It's not what you say, but how you say it

Three people in a meeting

It's not what you say, but how you say it. How often have you heard that phrase? It might be over-familiar, but it's well-used because it's true, says communications expert and ex-BBC reporter Sarah Walker

Imagine this: sales manager Ginny shuffles to her feet. She pulls her misshapen jacket around her as her shoulders sag. Her hair hangs over one eye and she does not catch the eye of anyone in the room directly. She is absorbed in just getting through this dreaded meeting. She flicks through the pages of a scruffy notepad and speaks in a voice that is barely audible.

She sniffs as she says, "Morning everyone. It's only going to take about half an hour, but I'm going to take you through the regime changes we've been talking about over the past few months and explain what it's going to mean for all of us."

Same words, different impression

But it could also happen like this: sales manager Ginny rises to her feet and stands tall. She holds her head high as she prepares to address her team. She straightens her well-cut jacket and looks as business-like as ever - her hair is neatly pinned up. She directs her eyes to the back of the room where she knows some of the newer members of the team are trying to hide away. Her notes are ordered on the table, but for the moment she leaves them as she looks at her audience.

As she starts to speak, her voice is clear and confident. She even sounds upbeat and pleased to be there despite her awareness that many of her team are not happy at what is coming.

She smiles at them as she says, "Morning everyone. It's only going to take about half an hour, but I am going to take you through the changes in regime we have been talking about over the past few month and explain what it's going to mean for all of us."

Can you be trusted?

It was not what Ginny said, but how she said it, which has changed. Only her appearance, her tone and manner were different. Whatever words you use in your business environment, it is not so much what you actually say, but the manner in which you say it that leaves an impression on others.

Research suggests that we more readily believe a poor argument explained to us in a convincing manner than one based on sound logic but presented by someone who sounds unconvinced or uninterested.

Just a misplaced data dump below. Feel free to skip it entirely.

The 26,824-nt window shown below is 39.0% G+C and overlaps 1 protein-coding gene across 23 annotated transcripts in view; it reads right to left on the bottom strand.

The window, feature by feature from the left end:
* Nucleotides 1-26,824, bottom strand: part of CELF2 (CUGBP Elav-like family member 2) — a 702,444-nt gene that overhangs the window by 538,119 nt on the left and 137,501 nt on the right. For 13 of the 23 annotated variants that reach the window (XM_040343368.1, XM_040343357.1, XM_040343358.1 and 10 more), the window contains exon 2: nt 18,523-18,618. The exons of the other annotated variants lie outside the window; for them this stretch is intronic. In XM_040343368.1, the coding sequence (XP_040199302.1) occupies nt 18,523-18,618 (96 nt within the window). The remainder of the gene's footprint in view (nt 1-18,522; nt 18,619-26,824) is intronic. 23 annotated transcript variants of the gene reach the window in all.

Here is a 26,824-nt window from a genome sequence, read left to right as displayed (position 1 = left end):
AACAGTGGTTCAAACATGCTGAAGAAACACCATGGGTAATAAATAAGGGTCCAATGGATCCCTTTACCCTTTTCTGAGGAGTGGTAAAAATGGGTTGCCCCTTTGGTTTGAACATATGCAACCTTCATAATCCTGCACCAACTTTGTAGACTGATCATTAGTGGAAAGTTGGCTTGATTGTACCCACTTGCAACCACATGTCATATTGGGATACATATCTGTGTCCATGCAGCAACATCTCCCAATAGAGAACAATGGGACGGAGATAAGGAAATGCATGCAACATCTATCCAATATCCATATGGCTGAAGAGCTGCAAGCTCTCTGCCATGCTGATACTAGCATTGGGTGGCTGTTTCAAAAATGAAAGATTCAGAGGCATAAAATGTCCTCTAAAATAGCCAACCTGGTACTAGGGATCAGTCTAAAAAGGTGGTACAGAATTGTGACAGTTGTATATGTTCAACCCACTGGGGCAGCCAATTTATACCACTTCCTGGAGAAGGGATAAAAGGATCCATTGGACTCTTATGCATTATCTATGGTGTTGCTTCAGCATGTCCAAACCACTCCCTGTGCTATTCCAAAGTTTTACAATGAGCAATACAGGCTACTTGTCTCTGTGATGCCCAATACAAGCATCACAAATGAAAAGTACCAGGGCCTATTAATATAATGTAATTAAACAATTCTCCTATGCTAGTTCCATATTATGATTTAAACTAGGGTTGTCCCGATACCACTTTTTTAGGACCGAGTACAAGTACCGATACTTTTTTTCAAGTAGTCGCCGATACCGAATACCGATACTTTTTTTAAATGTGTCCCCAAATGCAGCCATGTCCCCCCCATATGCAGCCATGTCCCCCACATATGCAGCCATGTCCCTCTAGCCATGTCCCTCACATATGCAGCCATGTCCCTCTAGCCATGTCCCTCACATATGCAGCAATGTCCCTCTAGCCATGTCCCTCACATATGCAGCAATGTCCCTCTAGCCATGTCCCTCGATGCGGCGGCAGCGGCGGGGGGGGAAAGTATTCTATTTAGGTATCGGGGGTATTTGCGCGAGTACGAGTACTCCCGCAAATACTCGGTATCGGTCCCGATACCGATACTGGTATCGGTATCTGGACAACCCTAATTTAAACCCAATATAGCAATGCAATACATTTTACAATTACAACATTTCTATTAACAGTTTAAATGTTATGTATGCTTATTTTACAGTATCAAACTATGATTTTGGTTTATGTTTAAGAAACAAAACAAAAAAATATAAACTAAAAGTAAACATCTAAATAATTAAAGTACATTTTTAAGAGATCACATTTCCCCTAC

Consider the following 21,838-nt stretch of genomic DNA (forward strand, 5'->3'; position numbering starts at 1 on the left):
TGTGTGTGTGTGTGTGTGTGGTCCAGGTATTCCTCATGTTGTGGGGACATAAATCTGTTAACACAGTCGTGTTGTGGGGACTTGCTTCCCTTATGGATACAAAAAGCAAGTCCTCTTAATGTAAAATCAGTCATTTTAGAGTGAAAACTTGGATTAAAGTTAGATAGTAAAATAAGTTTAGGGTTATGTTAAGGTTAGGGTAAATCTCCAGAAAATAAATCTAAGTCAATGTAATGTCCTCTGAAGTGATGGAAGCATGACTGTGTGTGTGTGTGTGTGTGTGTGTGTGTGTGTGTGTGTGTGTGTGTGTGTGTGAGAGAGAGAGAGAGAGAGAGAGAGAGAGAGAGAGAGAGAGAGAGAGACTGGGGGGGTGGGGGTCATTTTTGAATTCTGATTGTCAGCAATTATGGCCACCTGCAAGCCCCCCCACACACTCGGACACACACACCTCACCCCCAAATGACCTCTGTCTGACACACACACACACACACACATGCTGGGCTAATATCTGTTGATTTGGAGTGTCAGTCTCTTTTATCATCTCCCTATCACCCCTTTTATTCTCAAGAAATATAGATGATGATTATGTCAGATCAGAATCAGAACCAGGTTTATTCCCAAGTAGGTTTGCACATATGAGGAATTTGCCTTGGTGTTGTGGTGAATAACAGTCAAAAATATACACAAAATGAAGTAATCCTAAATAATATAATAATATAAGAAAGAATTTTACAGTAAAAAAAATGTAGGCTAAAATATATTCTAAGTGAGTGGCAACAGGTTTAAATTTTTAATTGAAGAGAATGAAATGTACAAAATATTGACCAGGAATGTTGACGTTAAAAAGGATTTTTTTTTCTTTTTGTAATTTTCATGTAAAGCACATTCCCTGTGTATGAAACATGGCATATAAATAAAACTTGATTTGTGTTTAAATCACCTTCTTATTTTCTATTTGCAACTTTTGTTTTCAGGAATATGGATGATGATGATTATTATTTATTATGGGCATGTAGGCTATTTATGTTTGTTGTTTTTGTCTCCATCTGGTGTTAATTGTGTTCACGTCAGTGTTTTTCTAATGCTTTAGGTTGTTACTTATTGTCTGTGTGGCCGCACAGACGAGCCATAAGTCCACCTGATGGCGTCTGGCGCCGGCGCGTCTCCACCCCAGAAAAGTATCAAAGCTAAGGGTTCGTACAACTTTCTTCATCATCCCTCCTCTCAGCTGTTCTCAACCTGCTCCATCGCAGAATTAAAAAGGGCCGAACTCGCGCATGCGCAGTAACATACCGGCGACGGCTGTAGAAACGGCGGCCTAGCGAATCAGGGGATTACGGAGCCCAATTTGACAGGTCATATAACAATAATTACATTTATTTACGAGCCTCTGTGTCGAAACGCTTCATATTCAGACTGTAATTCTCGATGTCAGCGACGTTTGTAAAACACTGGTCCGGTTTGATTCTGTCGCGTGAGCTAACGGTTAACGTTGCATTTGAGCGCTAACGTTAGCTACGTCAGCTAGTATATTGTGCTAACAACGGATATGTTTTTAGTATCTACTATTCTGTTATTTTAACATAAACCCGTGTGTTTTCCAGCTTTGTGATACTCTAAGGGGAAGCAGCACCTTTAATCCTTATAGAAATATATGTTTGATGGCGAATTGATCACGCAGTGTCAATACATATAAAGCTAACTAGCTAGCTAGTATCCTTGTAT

It was Professor Albert Mehrabian who established a classic rule on the effectiveness of spoken communication, which helps us understand how and why we do or do not trust people who are speaking to us - and thus the degree to which they can influence us.

Mehrabian found that where there seemed to be an inconsistency between the speaker's words, tone of voice and body language, we would tend to read their meaning in the following way:

  • 7% of meaning is in the words that are spoken;
  • 38% of meaning is paralinguistic (the way that the words are said);
  • 55% of meaning is in facial expression.

His experiment showed that tone of voice and facial expression can have an enormous influence on an audience and the degree to which they trust a speaker. It is arguable that much of what people take away from a presentation may be from the non-verbal - the body language, the appearance and the style of delivery.

Appearance matters

Whatever the evidence, human beings are sensitive souls and have a gut instinct about whether they trust someone and what they say. Non-verbal signals have a strong influence on our impressions.

So it matters what you look like when you stand up to deliver your sales pitch. It matters what your voice sounds like when you are asked to speak to your team. It matters if your hair is unkempt for a job interview and it matters if your jacket is creased.

Arguably it should not matter, but we cannot help but be guided by our first impressions of someone as they arrive for a meeting. We can't help but judge a book by its cover before we have opened it - and that is what we do with people in a business environment.

Written by Sarah Walker.

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